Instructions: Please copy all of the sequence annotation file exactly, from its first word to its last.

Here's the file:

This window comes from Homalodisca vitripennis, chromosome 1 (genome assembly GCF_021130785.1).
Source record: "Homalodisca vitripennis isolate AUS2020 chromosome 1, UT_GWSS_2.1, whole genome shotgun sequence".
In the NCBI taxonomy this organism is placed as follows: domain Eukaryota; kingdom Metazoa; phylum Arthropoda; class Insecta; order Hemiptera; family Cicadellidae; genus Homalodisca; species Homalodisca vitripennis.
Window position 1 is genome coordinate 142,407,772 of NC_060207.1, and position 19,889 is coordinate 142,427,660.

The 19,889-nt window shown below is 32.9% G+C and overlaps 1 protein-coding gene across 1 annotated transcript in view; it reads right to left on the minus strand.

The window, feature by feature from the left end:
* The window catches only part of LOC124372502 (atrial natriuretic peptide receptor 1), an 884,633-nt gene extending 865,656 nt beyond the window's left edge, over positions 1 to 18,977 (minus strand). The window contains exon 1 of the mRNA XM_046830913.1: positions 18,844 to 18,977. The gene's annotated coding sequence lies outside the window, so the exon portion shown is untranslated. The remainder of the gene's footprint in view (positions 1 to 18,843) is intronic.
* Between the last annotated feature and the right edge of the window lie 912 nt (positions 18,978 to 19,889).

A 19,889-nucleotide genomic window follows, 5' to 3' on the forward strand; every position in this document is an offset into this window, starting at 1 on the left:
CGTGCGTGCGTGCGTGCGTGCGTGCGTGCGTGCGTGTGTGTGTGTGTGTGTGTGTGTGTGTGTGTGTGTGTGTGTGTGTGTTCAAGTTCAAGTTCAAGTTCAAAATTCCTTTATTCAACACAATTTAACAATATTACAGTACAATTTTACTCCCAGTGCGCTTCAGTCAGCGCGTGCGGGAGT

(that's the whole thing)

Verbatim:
This window comes from Homalodisca vitripennis, chromosome 1 (genome assembly GCF_021130785.1).
Source record: "Homalodisca vitripennis isolate AUS2020 chromosome 1, UT_GWSS_2.1, whole genome shotgun sequence".
In the NCBI taxonomy this organism is placed as follows: domain Eukaryota; kingdom Metazoa; phylum Arthropoda; class Insecta; order Hemiptera; family Cicadellidae; genus Homalodisca; species Homalodisca vitripennis.
Window position 1 is genome coordinate 142,407,772 of NC_060207.1, and position 19,889 is coordinate 142,427,660.

The 19,889-nt window shown below is 32.9% G+C and overlaps 1 protein-coding gene across 1 annotated transcript in view; it reads right to left on the minus strand.

The window, feature by feature from the left end:
* The window catches only part of LOC124372502 (atrial natriuretic peptide receptor 1), an 884,633-nt gene extending 865,656 nt beyond the window's left edge, over positions 1 to 18,977 (minus strand). The window contains exon 1 of the mRNA XM_046830913.1: positions 18,844 to 18,977. The gene's annotated coding sequence lies outside the window, so the exon portion shown is untranslated. The remainder of the gene's footprint in view (positions 1 to 18,843) is intronic.
* Between the last annotated feature and the right edge of the window lie 912 nt (positions 18,978 to 19,889).

A 19,889-nucleotide genomic window follows, 5' to 3' on the forward strand; every position in this document is an offset into this window, starting at 1 on the left:
CGTGCGTGCGTGCGTGCGTGCGTGCGTGCGTGCGTGTGTGTGTGTGTGTGTGTGTGTGTGTGTGTGTGTGTGTGTGTGTGTTCAAGTTCAAGTTCAAGTTCAAAATTCCTTTATTCAACACAATTTAACAATATTACAGTACAATTTTACTCCCAGTGCGCTTCAGTCAGCGCGTGCGGGAGT